This is an attempt (in four installments) to explain a few things about what might be called my spiritual autobiography. I have felt compelled to write something like this for some time, but I haven’t always known how to write about such a personal subject for a wide diversity of friends for whom I have great love and respect let alone for unknown readers. My intent is not necessarily to persuade but to share what it feels like to be inside of my belief a little bit. I always felt that this was the primary purpose in writing Home Waters. My main objective was to provide a chance for a reader to inhabit, however briefly and insufficiently, the mind and heart of a person who loves his religion and loves his landscape. I guess the reason I feel this motivation is a persistent and nagging feeling that faith in general and my faith in particular are so little understood in our culture today. And a similarly nagging feeling that I will have dishonored my experiences by remaining reticent.
I don’t understand why it is so uncomfortable and awkward to address religious belief and religious feeling in a straightforward manner. I was raised in a religiously plural as well as somewhat secular environment of Westport, CT and then did all of my schooling in the Bay Area of California, first at Stanford and then at UC Berkeley, with two brief stints at Brigham Young University. In other words, I have experienced many different versions of a secular and religiously plural context, and I have appreciated how such contexts are ideally meant to provide maximum freedom for individuals to pursue their passions and beliefs without interference. While I never felt that such contexts fully succeeded in this endeavor, especially with regard to personal religious convictions, I often took silent inspiration from individuals and groups who were comfortable being outspoken about their identity and who helped remind others the importance of tolerance and respect. And at BYU I learned what it could feel like to be completely free to express and explore my religious life, an experience I found exhilarating and one of the main attractions for me of returning to teach at BYU.
Mormons have been a very small, often misunderstood, and once upon a time persecuted minority. I think the net effect of this is that many Mormons, rather than trying to be in your face, just want to be nice. We can be pretty good at nice. We do preach, even more than most, but at heart we want even our preaching to be nice. Maybe at some future point, I have often hoped, I might also be understood, but the truth is it took me years to gather the courage to be more outspoken. It is a hard balancing act to learn how to get along with as many different people as we can while also being true to ourselves and our convictions, and I have made many mistakes here and there in the effort. This balancing act is hard within a believing and practicing community like my Mormon culture just as it is hard in the broader world. We don’t always know when to speak up and defend how we see things and when to listen and build bridges and be diplomatic. In these posts, I am merely trying to make sure I am being honest and consistent about who I am and what I believe. I wouldn’t want a public persona that didn’t match my private life. I want authenticity. I certainly mean no offense to others.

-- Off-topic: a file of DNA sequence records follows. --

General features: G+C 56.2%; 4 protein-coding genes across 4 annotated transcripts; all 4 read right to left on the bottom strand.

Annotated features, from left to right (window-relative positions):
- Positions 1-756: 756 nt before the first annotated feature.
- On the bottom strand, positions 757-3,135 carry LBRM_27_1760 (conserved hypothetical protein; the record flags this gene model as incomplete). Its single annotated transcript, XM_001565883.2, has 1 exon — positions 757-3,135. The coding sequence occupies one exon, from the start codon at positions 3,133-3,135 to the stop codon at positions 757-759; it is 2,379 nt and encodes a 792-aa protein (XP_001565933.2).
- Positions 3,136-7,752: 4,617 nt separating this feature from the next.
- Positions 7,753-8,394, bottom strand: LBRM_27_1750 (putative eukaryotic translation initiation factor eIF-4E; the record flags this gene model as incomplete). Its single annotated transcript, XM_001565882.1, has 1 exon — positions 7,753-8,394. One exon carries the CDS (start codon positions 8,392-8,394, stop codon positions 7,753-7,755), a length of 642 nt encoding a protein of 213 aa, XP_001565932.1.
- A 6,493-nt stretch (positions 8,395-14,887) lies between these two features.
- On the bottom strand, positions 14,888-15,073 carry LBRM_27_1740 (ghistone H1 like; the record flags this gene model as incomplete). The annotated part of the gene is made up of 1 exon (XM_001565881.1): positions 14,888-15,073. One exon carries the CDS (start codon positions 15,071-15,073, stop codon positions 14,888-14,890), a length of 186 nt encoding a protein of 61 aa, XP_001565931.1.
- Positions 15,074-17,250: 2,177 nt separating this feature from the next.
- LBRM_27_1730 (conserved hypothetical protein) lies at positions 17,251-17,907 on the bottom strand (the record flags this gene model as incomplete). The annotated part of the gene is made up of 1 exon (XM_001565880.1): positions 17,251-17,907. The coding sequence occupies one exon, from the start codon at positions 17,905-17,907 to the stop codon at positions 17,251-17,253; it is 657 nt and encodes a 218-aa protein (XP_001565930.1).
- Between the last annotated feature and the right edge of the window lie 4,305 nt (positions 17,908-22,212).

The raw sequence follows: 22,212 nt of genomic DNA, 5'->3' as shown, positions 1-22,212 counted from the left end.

Until I moved to BYU to teach as a professor of Humanities in 1998, I had never lived in a place where Mormons made up anything but the smallest of minorities, so I think my Mormon identity was shaped to a large degree with a sense of being a mere blip on the social map. I came to like it that way, since I found other people so interesting and since it helped me to feel that my involvement in the church as a Mormon could indeed be my own choice and wouldn’t have to be the result of social or family pressure. Indeed, genealogically speaking, I am as Mormon as they come—having pioneer ancestors on both sides of my family. And by that I mean that my maternal and paternal ancestors of the mid 19th century joined the church in the early days in Europe mainly and eventually moved West to Utah. Some later scattered to other parts of the country, but in the main my heritage is centered here in the history and landscape of Utah.